This role requires flexibility and adaptability, so a hotshot who doesn’t use each misstep to learn and level up isn’t the team player you want.
8. What common objections have you heard? How did you handle them?
In sales, rejection is often the name of the game, and the SDR you hire needs to know how to embrace the suck. At the very least, they should be willing to learn.
Use this SDR interview question to learn if they have a process for preparing, handling, and bouncing back from objections. Do they understand it’s inevitable? Do they take it too personally?
🔑 Anticipating and preparing for objections is the key to successful phone prospecting. If your candidate thoughtfully tells you how they field objections, you can bet they understand the importance of navigating them well.
9. What are some questions you ask to qualify prospects?
When you hire an SDR, you trust their ability to judge and evaluate whether a lead becomes a prospect — and the questions they ask are a major part of their success in the sales cycle.
The SDR who’ll help take you to the top will clearly understand your ideal customer, and they’ll know the right insightful questions to ask to discover if a prospect is worth the investment.
Listen for how they gain more clarity around the needs of your target customer and how quickly they act when it’s time to cut the cord.
10. How do you prioritize your leads and tasks?
As an SDR, it’s important to prioritize your leads and tasks in a way that allows you to effectively and efficiently generate results. This might involve prioritizing high-potential leads or tasks that have strict deadlines. It’s also important to be able to adapt your priorities as necessary, in response to changing circumstances or new information.
When asking this question, you should listen for answers that show your candidate has a clear and structured approach to prioritization. This could involve using tools like Trello or Asana to manage their tasks, or using a specific method for determining which leads or tasks are the most important at any given time.
You should also look for candidates who are able to prioritize their own workload and manage their time effectively, as well as those who are able to work well with their team and prioritize tasks in a way that aligns with the team’s overall goals.
Ultimately, the best candidates for an SDR role will be those who are able to prioritize their leads and tasks effectively, stay organized, and adapt their approach as needed to achieve the best results.
11. Can you provide examples of successful prospecting campaigns you have run in the past?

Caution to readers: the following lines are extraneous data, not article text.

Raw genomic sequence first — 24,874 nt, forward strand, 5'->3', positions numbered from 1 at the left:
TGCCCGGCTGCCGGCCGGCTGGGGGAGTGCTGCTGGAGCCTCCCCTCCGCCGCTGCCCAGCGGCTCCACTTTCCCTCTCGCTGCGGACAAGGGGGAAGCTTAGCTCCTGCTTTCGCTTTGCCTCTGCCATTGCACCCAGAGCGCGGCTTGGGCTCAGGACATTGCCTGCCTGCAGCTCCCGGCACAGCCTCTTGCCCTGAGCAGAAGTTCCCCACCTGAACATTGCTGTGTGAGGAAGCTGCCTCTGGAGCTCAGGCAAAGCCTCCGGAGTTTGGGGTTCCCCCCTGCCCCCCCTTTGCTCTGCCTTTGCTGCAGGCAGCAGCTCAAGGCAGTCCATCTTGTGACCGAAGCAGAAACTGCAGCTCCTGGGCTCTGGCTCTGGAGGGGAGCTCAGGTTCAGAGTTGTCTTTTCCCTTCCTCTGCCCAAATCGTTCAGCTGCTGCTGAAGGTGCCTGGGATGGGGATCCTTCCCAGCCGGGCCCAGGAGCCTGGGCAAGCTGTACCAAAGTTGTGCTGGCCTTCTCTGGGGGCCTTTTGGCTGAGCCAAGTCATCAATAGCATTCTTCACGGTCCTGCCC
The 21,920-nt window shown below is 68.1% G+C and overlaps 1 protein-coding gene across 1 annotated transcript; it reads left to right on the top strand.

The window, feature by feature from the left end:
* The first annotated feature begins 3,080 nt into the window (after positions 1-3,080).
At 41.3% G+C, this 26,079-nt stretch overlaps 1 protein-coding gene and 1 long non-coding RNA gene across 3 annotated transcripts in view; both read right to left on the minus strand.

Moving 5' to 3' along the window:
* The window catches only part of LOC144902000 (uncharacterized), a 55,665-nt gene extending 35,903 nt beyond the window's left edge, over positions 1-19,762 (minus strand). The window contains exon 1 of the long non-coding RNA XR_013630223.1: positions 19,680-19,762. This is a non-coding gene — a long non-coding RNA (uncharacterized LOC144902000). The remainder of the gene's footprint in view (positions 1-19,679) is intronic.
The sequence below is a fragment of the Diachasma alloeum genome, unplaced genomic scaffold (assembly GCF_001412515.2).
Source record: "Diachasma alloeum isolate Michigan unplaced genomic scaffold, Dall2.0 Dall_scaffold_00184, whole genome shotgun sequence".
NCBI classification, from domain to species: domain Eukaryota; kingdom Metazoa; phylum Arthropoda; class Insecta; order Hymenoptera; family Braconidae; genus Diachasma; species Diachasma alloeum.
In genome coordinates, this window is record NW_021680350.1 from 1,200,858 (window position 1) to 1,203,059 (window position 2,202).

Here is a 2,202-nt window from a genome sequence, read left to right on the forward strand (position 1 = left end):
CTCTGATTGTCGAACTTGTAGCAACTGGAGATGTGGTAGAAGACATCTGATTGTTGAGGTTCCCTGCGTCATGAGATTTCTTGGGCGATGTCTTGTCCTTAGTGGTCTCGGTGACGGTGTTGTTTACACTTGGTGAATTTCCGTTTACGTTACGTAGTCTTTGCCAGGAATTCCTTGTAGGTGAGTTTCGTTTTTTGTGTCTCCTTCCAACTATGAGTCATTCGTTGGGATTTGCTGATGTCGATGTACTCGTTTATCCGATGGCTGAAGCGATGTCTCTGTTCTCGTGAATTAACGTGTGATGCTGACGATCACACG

Asking a candidate for examples of successful prospecting campaigns they have run in the past is a great way to get a sense of their experience and success as an SDR. This can give you insight into their approach to prospecting and their ability to generate results.
When asking this question, you should listen for specific details about the campaigns the candidate has run, including the target audience, the methods they used to reach out to prospects, and the results they achieved. It can also be helpful to ask about any challenges or obstacles the candidate faced during these campaigns and how they overcame them.
Some examples of successful prospecting campaigns that a candidate might mention could include:
A targeted email campaign to a specific industry or role, resulting in a high number of responses and qualified leads
A LinkedIn outreach campaign that resulted in a high conversion rate of leads to meetings
A cold calling campaign that resulted in a high number of appointments set and opportunities generated
It’s important to note that success in prospecting can be difficult to quantify, and what constitutes a “successful” campaign will vary depending on the specific goals and metrics of the campaign. However, by asking for specific examples and details, you can get a sense of the candidate’s approach to prospecting and their ability to generate results.
12. How do you invest in your skills outside of work?
The sales industry is constantly evolving — there’s no room or time for people who think they can win while remaining stagnant and stuck in old ways.
Ask your potential SDR how they grow their skills off the company clock to evaluate how hungry they are to learn and succeed. Do they attend webinars and conferences, read books and articles, sign up for workshops, or join business happy hours with colleagues?
If they’re willing to invest their own time and money into their craft, that’s likely someone you want on your team.
‘Do you have any questions for me?’
Time to put the spotlight on yourself.
Yes, you’re the one hiring, but your SDR also needs to decide if they want to work for you. To ensure them you offer a great work environment, open yourself up to questions about benefits, company culture, work expectations, and more.
This time should also be for them to share any interesting insights they learned during the interview or to ask other questions about how you run your sales team.
But if they have nothing to ask here… well, that’s not a good sign.
Over to you
In conclusion, hiring a strong sales development representative (SDR) is crucial for the success of your sales team. Asking the right questions during the interview process can help you identify the best candidates for the job.
Some key areas to focus on include the candidate’s motivation, experience and success in prospecting, ability to handle rejection and objections, and ability to prioritize and manage their workload effectively.
By asking these and other targeted questions, you can find the SDR superstar who will help drive the growth of your bottom line.